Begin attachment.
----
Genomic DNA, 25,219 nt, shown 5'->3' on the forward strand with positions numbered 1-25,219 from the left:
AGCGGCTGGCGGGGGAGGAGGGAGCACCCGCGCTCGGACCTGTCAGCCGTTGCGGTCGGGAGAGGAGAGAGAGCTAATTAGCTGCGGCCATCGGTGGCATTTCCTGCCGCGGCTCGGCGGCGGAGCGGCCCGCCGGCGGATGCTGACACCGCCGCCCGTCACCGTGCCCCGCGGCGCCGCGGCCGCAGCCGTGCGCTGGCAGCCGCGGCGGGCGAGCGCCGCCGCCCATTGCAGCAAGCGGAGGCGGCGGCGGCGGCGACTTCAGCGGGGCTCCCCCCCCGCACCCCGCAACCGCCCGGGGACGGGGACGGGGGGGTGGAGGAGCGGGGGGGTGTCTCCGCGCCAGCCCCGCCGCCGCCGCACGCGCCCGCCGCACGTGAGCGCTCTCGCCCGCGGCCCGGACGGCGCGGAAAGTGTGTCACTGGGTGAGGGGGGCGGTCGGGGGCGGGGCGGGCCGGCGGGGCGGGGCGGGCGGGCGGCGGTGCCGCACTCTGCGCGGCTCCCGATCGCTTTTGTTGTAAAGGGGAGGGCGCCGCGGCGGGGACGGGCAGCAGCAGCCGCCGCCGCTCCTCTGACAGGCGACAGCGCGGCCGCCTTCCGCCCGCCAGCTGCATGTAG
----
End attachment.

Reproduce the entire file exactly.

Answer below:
Genomic DNA, 25,219 nt, shown 5'->3' on the forward strand with positions numbered 1-25,219 from the left:
AGCGGCTGGCGGGGGAGGAGGGAGCACCCGCGCTCGGACCTGTCAGCCGTTGCGGTCGGGAGAGGAGAGAGAGCTAATTAGCTGCGGCCATCGGTGGCATTTCCTGCCGCGGCTCGGCGGCGGAGCGGCCCGCCGGCGGATGCTGACACCGCCGCCCGTCACCGTGCCCCGCGGCGCCGCGGCCGCAGCCGTGCGCTGGCAGCCGCGGCGGGCGAGCGCCGCCGCCCATTGCAGCAAGCGGAGGCGGCGGCGGCGGCGACTTCAGCGGGGCTCCCCCCCCGCACCCCGCAACCGCCCGGGGACGGGGACGGGGGGGTGGAGGAGCGGGGGGGTGTCTCCGCGCCAGCCCCGCCGCCGCCGCACGCGCCCGCCGCACGTGAGCGCTCTCGCCCGCGGCCCGGACGGCGCGGAAAGTGTGTCACTGGGTGAGGGGGGCGGTCGGGGGCGGGGCGGGCCGGCGGGGCGGGGCGGGCGGGCGGCGGTGCCGCACTCTGCGCGGCTCCCGATCGCTTTTGTTGTAAAGGGGAGGGCGCCGCGGCGGGGACGGGCAGCAGCAGCCGCCGCCGCTCCTCTGACAGGCGACAGCGCGGCCGCCTTCCGCCCGCCAGCTGCATGTAG